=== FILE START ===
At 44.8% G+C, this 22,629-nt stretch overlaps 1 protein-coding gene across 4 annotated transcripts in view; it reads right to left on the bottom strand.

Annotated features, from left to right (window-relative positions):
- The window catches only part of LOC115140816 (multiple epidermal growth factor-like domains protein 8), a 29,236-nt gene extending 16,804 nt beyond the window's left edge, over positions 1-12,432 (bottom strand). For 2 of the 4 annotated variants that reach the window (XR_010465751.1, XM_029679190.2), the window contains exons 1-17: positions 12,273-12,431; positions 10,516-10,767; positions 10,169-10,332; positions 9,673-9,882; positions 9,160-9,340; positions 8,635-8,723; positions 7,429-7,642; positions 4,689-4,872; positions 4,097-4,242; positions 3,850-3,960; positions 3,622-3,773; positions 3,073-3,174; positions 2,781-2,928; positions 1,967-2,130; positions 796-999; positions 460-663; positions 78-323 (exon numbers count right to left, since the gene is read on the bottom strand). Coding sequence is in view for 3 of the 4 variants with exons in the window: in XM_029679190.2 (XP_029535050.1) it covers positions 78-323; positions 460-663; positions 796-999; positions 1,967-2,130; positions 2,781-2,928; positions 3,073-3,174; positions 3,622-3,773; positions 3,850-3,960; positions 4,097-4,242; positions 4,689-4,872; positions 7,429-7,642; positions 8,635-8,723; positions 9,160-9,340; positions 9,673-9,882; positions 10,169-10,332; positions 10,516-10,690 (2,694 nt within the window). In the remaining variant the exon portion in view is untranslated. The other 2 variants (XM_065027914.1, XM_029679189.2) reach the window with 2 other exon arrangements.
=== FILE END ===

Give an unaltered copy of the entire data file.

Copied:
At 44.8% G+C, this 22,629-nt stretch overlaps 1 protein-coding gene across 4 annotated transcripts in view; it reads right to left on the bottom strand.

Annotated features, from left to right (window-relative positions):
- The window catches only part of LOC115140816 (multiple epidermal growth factor-like domains protein 8), a 29,236-nt gene extending 16,804 nt beyond the window's left edge, over positions 1-12,432 (bottom strand). For 2 of the 4 annotated variants that reach the window (XR_010465751.1, XM_029679190.2), the window contains exons 1-17: positions 12,273-12,431; positions 10,516-10,767; positions 10,169-10,332; positions 9,673-9,882; positions 9,160-9,340; positions 8,635-8,723; positions 7,429-7,642; positions 4,689-4,872; positions 4,097-4,242; positions 3,850-3,960; positions 3,622-3,773; positions 3,073-3,174; positions 2,781-2,928; positions 1,967-2,130; positions 796-999; positions 460-663; positions 78-323 (exon numbers count right to left, since the gene is read on the bottom strand). Coding sequence is in view for 3 of the 4 variants with exons in the window: in XM_029679190.2 (XP_029535050.1) it covers positions 78-323; positions 460-663; positions 796-999; positions 1,967-2,130; positions 2,781-2,928; positions 3,073-3,174; positions 3,622-3,773; positions 3,850-3,960; positions 4,097-4,242; positions 4,689-4,872; positions 7,429-7,642; positions 8,635-8,723; positions 9,160-9,340; positions 9,673-9,882; positions 10,169-10,332; positions 10,516-10,690 (2,694 nt within the window). In the remaining variant the exon portion in view is untranslated. The other 2 variants (XM_065027914.1, XM_029679189.2) reach the window with 2 other exon arrangements.